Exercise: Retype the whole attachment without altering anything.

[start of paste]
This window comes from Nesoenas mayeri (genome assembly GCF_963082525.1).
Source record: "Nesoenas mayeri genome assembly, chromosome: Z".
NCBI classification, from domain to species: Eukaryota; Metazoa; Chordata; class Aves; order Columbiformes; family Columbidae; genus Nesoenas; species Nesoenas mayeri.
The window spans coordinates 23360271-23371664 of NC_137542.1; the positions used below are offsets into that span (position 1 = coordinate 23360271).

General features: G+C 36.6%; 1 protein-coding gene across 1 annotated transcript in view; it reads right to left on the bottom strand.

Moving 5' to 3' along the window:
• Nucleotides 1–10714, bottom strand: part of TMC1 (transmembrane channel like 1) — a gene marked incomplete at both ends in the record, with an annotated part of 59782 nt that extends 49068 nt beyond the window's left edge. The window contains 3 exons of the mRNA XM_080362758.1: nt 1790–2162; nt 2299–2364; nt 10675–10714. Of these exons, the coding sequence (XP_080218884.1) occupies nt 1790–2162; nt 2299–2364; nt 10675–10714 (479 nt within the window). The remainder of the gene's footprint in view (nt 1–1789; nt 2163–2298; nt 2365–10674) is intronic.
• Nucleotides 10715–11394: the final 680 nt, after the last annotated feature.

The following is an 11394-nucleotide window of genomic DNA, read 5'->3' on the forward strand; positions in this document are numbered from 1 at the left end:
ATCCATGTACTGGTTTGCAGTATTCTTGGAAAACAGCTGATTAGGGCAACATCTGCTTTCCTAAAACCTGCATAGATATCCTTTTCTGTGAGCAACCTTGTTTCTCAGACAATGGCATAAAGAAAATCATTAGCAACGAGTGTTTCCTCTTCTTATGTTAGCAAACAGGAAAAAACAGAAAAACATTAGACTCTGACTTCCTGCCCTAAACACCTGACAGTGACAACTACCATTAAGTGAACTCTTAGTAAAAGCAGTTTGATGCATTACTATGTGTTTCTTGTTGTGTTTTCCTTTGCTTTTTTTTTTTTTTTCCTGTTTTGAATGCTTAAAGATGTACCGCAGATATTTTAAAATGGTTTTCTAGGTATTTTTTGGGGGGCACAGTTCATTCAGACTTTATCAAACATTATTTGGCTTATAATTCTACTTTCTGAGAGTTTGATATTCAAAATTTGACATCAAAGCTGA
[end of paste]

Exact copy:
This window comes from Nesoenas mayeri (genome assembly GCF_963082525.1).
Source record: "Nesoenas mayeri genome assembly, chromosome: Z".
NCBI classification, from domain to species: Eukaryota; Metazoa; Chordata; class Aves; order Columbiformes; family Columbidae; genus Nesoenas; species Nesoenas mayeri.
The window spans coordinates 23360271-23371664 of NC_137542.1; the positions used below are offsets into that span (position 1 = coordinate 23360271).

General features: G+C 36.6%; 1 protein-coding gene across 1 annotated transcript in view; it reads right to left on the bottom strand.

Moving 5' to 3' along the window:
• Nucleotides 1–10714, bottom strand: part of TMC1 (transmembrane channel like 1) — a gene marked incomplete at both ends in the record, with an annotated part of 59782 nt that extends 49068 nt beyond the window's left edge. The window contains 3 exons of the mRNA XM_080362758.1: nt 1790–2162; nt 2299–2364; nt 10675–10714. Of these exons, the coding sequence (XP_080218884.1) occupies nt 1790–2162; nt 2299–2364; nt 10675–10714 (479 nt within the window). The remainder of the gene's footprint in view (nt 1–1789; nt 2163–2298; nt 2365–10674) is intronic.
• Nucleotides 10715–11394: the final 680 nt, after the last annotated feature.

The following is an 11394-nucleotide window of genomic DNA, read 5'->3' on the forward strand; positions in this document are numbered from 1 at the left end:
ATCCATGTACTGGTTTGCAGTATTCTTGGAAAACAGCTGATTAGGGCAACATCTGCTTTCCTAAAACCTGCATAGATATCCTTTTCTGTGAGCAACCTTGTTTCTCAGACAATGGCATAAAGAAAATCATTAGCAACGAGTGTTTCCTCTTCTTATGTTAGCAAACAGGAAAAAACAGAAAAACATTAGACTCTGACTTCCTGCCCTAAACACCTGACAGTGACAACTACCATTAAGTGAACTCTTAGTAAAAGCAGTTTGATGCATTACTATGTGTTTCTTGTTGTGTTTTCCTTTGCTTTTTTTTTTTTTTTCCTGTTTTGAATGCTTAAAGATGTACCGCAGATATTTTAAAATGGTTTTCTAGGTATTTTTTGGGGGGCACAGTTCATTCAGACTTTATCAAACATTATTTGGCTTATAATTCTACTTTCTGAGAGTTTGATATTCAAAATTTGACATCAAAGCTGA